8 Likely, James C. Thomson (?-1909), cousin of the "Amisfield" Thomsons (see W4415n). He and his wife lived at 201 Bay St. S. in 1900 with their son James A. and daughter Janet (Tyrell 157). James was vice-president and manager of Gartshore-Thomson Pipe Co. and his son James A. was supterintendent (VDCH 1904; for Gartshore, see W4815). Mary noted his death: "James Thomson, Joe's cousin the manager of our church died to-day. He had been sent to Bermuda but left and consulted a New York doctor who told him he was free of tuberculosis & would last long, that is only ten days ago. We all thought so much of his wife & three little children" (February 22, 1909, W6359). The Hamilton Spectator, "Deaths," gives no obituary, simply, "James Thompson of 70 West Ave. S., age 46 yrs."
9 For Fletcher family, see W4479.
10 Likely, Dr. William Barclay (b.?-1969) from Kirkcudbright, Scotland, who may have been in Hamilton assisting Dr. Samuel Lyle. Years later, in 1926, he accepted the urgent call to the empty pulpit at Central after the abrupt resignation of Dr. Sedgewick and helped to heal the wounds of union. He was chaplain of the Argyll and Sutherland Highlanders during World War II and moderator of the general assembly in 1940. He wrote a history of Central, A Century of Beginnings (1941) (POH 56; Wee Kirks 55; Moir Enduring 242).
11 For the Whittemore family, see W4815.
12 The letter from Tom is not extant, but an example of Tom's letters to his mother on the anniversary of his father's death forms the epigraph to the "Introduction" of this work.
13 In "The Tatler" of March 7, 1903, Calvin wrote "The Social Burden," (see Box 13-056) a criticism of formal entertaining and the demands it makes on both men and women who "are wearing themselves out in the frenzied pursuit of pleasures which do not please and recreations which fail to recreate." In "A Curious Religious Colony" Calvin reported on a bizarre sect in New Mexico in the 1850's begun by Julian Ericson after a break with Joseph Smith and the Mormons. The disciples believed in the transmigration of the souls of the faithful while yet on earth. Believers were promised that they would be changed into the animal or bird of their choice, and each of the frame houses in the colony was built with a cage or den suitable to the needs of the particular animal they expected shortly to become. Ericson and some of his disciples were killed in a battle with the Apaches "and the stronger of the cages, those erected for the would-be tiger men and lion women, were afterward utilized for a brief period as places of confinement for refractory converts" (The Montreal Herald, March 7, 1903).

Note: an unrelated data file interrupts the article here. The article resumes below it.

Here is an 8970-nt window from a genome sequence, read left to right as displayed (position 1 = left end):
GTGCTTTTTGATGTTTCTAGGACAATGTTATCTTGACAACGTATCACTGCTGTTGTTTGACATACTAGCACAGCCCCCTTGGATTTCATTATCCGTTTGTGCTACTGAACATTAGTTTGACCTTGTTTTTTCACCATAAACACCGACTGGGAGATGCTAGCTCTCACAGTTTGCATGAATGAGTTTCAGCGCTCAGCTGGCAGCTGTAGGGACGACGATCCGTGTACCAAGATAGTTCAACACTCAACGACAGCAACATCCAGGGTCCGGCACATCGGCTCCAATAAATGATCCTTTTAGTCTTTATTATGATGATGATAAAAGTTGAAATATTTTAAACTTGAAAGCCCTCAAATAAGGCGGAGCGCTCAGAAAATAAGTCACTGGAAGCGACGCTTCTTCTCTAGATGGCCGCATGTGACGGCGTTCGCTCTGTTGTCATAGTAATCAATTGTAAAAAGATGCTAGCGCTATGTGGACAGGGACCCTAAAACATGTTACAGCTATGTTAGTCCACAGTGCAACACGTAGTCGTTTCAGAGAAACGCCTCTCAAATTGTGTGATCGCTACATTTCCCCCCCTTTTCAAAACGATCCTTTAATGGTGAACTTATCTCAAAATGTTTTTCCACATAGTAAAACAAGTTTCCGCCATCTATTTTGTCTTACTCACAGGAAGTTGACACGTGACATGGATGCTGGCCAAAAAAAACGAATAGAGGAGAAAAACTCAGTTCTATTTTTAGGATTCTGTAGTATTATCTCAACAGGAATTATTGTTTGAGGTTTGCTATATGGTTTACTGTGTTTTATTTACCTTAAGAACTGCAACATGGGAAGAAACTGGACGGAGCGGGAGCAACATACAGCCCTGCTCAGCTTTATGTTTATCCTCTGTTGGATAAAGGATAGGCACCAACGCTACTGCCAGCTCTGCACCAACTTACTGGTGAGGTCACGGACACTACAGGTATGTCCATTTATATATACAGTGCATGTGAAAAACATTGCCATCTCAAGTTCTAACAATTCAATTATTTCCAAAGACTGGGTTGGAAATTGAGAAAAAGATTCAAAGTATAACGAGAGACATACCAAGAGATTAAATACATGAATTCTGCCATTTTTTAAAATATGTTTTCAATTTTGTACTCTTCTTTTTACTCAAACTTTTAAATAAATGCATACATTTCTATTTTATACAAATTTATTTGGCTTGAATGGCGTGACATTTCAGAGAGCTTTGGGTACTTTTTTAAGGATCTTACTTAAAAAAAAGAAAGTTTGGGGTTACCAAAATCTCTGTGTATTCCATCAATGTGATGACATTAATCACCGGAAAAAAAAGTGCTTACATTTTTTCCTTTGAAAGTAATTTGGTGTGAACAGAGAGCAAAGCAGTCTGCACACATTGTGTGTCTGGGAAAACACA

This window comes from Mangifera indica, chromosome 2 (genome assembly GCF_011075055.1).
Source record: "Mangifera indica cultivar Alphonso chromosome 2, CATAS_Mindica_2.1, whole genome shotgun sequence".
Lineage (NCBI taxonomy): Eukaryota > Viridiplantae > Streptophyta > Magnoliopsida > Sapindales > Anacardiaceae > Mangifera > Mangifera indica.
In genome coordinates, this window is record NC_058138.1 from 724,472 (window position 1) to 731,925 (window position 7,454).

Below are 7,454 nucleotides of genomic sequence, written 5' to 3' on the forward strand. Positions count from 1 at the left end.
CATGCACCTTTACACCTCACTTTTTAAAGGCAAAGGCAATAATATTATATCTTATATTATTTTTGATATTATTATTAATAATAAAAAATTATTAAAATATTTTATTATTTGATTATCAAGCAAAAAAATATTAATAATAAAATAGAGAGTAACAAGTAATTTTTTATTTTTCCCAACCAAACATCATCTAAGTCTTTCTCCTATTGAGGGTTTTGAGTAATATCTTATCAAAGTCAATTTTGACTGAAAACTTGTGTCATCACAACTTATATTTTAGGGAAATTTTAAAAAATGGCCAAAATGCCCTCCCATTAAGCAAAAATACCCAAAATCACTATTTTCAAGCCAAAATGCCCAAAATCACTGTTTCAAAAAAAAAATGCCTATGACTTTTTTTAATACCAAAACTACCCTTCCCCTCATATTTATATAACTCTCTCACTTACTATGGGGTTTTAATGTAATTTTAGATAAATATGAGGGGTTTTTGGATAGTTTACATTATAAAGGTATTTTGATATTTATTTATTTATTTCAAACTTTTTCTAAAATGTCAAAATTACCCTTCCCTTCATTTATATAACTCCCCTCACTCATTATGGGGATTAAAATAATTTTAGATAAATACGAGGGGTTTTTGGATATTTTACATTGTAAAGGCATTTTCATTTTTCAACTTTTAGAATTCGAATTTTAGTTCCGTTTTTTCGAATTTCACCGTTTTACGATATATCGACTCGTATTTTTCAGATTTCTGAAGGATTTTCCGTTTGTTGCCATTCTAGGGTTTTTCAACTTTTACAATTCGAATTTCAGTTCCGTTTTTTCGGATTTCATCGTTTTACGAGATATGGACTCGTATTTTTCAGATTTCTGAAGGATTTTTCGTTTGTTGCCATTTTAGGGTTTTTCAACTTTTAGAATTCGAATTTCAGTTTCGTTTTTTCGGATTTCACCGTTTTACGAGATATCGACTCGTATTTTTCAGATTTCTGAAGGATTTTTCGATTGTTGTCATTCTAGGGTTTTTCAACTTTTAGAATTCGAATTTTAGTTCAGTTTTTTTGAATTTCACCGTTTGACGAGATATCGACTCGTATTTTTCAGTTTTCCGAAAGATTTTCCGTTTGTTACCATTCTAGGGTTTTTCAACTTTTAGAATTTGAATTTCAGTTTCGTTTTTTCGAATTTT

14 For the James Family, see W4436. Walter "went into the Bank of Hamilton" in April 1903 (W4885, W4927).
15 See Wilson above W4835. Many of the family letters of this period are concerned with the problem of convincing Rev. Dr. Fletcher to retire gracefully. He was seventy years of age and was planning to "hold on for two more years" (W4847, W4855). It is likely that Wilson and Anderson both declined but Dr. Fletcher found an assistant in April 1903.
John David Cunningham (1870-1952) became assistant at McNab Church for 1903-04. He was a graduate student in Edinburgh 1904-06, pastor, Welland 1906-26, and Professor at Knox College until retirement in 1944 (BDKC 49; W4871, W4902, W5172, W5233)..
16 There are two books in the Whitehern library on the history of Bedford, New Hampshire, dated 1851 and 1908.